“Yes,” rejoined Richard, “she is to be my private amanuensis, and shall let you know of our welfare, and now, I suppose, we must go.”
It was a very pleasant ride to Edith, pleasanter than when she came with Arthur, but a slight headache made her drowsy, and leaning on Richard’s arm she fell asleep, nor woke until West Shannondale was reached. The carriage was in waiting for them, and Victor sat inside. He had come ostensibly to meet his master, but really to see the kind of specimen he was bringing to the aristocratic halls of Collingwood.
Long and earnest had been the discussion there concerning the little lady; Mrs. Matson, the housekeeper, sneering rather contemptuously at one who heretofore had been a servant at Brier Hill. Victor, on the contrary, stood ready to espouse her cause, thinking within himself how he would teach her many points of etiquette of which he knew she must necessarily be ignorant; but firstly he would, to use his own expression, “see what kind of metal she was made of.”
Accordingly his first act at the depot was to tread upon her toes, pretending he did not see her, but Edith knew he did it purposely, and while her black eyes blazed with anger, she exclaimed,
“You wretch, how dare you be so rude?”
Assisting Richard into the carriage, Victor was about to turn away, leaving Edith to take care of herself, when with all the air of a queen, she said to him,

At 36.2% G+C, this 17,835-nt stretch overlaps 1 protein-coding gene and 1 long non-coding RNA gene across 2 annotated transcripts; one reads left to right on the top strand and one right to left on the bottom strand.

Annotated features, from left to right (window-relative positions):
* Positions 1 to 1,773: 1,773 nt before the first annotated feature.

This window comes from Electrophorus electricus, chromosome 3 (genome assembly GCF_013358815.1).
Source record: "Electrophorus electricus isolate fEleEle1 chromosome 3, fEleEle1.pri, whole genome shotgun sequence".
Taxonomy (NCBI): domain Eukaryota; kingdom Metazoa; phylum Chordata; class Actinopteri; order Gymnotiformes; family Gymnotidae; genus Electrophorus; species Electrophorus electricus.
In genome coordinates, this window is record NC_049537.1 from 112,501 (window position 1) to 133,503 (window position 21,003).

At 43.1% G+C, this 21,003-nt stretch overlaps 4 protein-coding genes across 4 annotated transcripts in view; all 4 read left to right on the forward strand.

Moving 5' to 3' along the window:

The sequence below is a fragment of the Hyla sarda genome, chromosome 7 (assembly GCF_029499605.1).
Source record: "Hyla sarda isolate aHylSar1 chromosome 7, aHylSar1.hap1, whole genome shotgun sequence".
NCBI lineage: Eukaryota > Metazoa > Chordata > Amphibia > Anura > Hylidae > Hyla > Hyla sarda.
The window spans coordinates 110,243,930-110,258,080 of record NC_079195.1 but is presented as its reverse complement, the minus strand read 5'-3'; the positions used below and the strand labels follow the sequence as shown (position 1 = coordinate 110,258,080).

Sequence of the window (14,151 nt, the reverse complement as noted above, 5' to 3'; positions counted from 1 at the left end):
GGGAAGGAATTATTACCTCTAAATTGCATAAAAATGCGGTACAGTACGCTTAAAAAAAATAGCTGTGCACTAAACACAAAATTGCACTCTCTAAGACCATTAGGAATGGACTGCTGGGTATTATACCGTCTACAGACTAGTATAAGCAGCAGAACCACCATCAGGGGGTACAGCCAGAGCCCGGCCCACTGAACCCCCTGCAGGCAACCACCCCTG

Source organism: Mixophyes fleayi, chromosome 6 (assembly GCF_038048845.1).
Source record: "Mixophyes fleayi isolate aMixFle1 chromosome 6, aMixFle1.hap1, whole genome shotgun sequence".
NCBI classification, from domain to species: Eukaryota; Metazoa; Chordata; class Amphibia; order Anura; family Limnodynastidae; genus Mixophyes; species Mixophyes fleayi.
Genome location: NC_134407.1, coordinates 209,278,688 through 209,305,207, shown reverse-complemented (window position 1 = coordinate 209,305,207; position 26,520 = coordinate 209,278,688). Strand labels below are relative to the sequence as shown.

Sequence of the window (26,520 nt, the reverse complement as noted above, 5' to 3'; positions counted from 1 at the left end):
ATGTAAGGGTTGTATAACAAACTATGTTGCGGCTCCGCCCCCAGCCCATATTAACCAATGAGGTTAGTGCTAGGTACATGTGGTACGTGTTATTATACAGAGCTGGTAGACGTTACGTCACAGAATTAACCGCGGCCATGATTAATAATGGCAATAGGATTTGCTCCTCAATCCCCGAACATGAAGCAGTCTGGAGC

“Help me in, sir. Don’t you know your business!”
“Pardonnez, moi,” returned Victor, speaking in his mother tongue, and bowing low to the indignant child, whom he helped to a seat by Richard.
An hour’s drive brought them to the gate of Collingwood, and Edith was certainly pardonable if she did cast a glance of exultation in the direction of Brier Hill, as they wound up the gravelled road and through the handsome grounds of what henceforth was to be her home.
“I guess Mrs. Atherton will be sorry she acted so,” she thought, and she was even revolving the expediency of putting on airs and not speaking to her former mistress, when the carriage stopped and Victor appeared at the window all attention, and asking if he should “assist Miss Hastings to alight.”
In the door Mrs. Matson was waiting to receive them, rubbing her gold-bowed spectacles and stroking her heavy silk with an air which would have awed a child less self-assured than Edith. Nothing grand or elegant seemed strange or new to her. On the contrary she took to it naturally as if it were her native clement, and now as she stepped upon the marble floor of the lofty hall she involuntarily cut a pirouette, exclaiming, “Oh, but isn’t this jolly! Seems as if I’d got back to Heaven. What a splendid room to sing in,” and she began to warble a wild, impassioned air which made Richard pause and listen, wondering whence came the feeling which so affected him carrying him back to the hills of Germany.